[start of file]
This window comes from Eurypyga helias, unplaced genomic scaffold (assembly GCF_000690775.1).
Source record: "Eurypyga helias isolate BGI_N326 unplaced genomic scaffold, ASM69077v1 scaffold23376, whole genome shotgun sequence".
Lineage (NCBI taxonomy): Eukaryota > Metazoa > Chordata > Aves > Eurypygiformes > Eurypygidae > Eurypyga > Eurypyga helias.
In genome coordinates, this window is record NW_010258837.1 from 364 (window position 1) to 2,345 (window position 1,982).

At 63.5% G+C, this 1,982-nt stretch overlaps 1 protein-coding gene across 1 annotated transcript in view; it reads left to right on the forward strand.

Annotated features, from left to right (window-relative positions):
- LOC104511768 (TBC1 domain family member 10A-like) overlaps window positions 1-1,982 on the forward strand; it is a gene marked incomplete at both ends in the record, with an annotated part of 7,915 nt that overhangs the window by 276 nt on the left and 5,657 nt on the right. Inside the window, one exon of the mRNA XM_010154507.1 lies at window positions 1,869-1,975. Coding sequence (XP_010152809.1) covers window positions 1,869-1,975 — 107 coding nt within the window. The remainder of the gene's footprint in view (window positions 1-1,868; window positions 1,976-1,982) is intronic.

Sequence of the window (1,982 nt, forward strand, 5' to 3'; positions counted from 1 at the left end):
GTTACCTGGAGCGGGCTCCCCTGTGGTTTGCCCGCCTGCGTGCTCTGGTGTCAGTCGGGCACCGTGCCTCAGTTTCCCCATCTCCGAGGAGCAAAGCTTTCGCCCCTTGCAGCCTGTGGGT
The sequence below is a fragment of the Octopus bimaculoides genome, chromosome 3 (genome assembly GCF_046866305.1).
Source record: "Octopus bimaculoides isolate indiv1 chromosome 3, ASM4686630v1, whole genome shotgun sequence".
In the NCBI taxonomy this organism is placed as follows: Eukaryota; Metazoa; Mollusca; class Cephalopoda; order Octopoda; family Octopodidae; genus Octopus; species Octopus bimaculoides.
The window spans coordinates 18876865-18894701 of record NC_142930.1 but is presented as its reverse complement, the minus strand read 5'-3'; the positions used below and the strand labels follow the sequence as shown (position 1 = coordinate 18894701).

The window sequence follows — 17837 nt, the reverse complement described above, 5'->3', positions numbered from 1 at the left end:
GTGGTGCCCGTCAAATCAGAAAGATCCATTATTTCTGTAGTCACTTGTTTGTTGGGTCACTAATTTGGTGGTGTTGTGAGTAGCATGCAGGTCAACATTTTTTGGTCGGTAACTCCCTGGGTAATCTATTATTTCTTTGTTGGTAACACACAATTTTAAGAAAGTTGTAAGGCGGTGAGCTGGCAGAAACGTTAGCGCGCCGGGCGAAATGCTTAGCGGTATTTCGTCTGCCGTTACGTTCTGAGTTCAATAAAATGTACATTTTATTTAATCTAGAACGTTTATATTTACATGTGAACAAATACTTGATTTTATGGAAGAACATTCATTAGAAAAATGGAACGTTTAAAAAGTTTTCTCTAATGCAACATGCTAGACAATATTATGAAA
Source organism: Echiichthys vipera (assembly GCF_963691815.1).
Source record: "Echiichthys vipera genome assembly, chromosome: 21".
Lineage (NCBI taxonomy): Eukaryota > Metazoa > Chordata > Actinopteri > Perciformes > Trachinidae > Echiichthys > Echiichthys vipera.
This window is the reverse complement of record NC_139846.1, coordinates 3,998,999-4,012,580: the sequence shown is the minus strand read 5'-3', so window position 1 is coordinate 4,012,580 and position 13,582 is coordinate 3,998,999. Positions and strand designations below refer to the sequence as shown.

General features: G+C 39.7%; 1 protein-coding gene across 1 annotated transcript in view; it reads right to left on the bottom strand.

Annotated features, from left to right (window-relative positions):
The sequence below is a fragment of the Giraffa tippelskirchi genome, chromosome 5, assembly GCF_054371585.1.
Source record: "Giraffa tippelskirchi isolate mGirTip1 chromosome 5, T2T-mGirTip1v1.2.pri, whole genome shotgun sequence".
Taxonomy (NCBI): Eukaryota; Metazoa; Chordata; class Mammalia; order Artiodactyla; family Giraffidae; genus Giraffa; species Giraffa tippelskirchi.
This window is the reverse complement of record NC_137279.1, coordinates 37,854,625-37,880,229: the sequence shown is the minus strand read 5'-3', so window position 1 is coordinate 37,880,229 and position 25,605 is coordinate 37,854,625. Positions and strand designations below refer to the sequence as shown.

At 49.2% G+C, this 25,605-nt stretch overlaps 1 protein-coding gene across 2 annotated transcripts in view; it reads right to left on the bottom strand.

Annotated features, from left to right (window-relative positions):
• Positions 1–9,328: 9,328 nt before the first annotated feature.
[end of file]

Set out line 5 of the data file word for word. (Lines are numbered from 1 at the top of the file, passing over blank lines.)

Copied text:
At 63.5% G+C, this 1,982-nt stretch overlaps 1 protein-coding gene across 1 annotated transcript in view; it reads left to right on the forward strand.